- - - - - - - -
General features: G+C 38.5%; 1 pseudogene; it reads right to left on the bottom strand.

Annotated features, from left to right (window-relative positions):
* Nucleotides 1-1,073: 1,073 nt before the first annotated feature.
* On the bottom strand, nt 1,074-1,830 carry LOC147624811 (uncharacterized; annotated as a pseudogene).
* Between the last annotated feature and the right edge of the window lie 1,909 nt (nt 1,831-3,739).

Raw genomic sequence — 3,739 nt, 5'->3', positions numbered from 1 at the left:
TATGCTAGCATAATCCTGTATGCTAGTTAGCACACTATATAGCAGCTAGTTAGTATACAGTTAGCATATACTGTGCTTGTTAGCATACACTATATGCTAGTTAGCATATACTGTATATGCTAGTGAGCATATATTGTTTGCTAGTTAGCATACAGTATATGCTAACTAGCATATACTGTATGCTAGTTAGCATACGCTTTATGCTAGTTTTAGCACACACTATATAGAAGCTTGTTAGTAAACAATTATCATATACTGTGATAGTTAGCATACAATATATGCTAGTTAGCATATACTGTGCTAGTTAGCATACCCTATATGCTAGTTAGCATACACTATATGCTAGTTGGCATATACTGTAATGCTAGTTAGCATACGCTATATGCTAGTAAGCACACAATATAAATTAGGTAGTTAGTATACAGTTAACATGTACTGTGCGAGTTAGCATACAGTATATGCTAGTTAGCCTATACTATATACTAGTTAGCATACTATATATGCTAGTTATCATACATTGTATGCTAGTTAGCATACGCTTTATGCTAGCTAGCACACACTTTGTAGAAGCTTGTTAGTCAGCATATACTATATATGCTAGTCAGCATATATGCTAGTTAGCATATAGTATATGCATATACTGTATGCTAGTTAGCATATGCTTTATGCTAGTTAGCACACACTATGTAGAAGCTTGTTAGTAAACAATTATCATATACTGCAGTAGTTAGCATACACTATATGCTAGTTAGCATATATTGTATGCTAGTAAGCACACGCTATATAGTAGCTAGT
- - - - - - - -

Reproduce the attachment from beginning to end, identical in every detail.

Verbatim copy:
General features: G+C 38.5%; 1 pseudogene; it reads right to left on the bottom strand.

Annotated features, from left to right (window-relative positions):
* Nucleotides 1-1,073: 1,073 nt before the first annotated feature.
* On the bottom strand, nt 1,074-1,830 carry LOC147624811 (uncharacterized; annotated as a pseudogene).
* Between the last annotated feature and the right edge of the window lie 1,909 nt (nt 1,831-3,739).

Raw genomic sequence — 3,739 nt, 5'->3', positions numbered from 1 at the left:
TATGCTAGCATAATCCTGTATGCTAGTTAGCACACTATATAGCAGCTAGTTAGTATACAGTTAGCATATACTGTGCTTGTTAGCATACACTATATGCTAGTTAGCATATACTGTATATGCTAGTGAGCATATATTGTTTGCTAGTTAGCATACAGTATATGCTAACTAGCATATACTGTATGCTAGTTAGCATACGCTTTATGCTAGTTTTAGCACACACTATATAGAAGCTTGTTAGTAAACAATTATCATATACTGTGATAGTTAGCATACAATATATGCTAGTTAGCATATACTGTGCTAGTTAGCATACCCTATATGCTAGTTAGCATACACTATATGCTAGTTGGCATATACTGTAATGCTAGTTAGCATACGCTATATGCTAGTAAGCACACAATATAAATTAGGTAGTTAGTATACAGTTAACATGTACTGTGCGAGTTAGCATACAGTATATGCTAGTTAGCCTATACTATATACTAGTTAGCATACTATATATGCTAGTTATCATACATTGTATGCTAGTTAGCATACGCTTTATGCTAGCTAGCACACACTTTGTAGAAGCTTGTTAGTCAGCATATACTATATATGCTAGTCAGCATATATGCTAGTTAGCATATAGTATATGCATATACTGTATGCTAGTTAGCATATGCTTTATGCTAGTTAGCACACACTATGTAGAAGCTTGTTAGTAAACAATTATCATATACTGCAGTAGTTAGCATACACTATATGCTAGTTAGCATATATTGTATGCTAGTAAGCACACGCTATATAGTAGCTAGT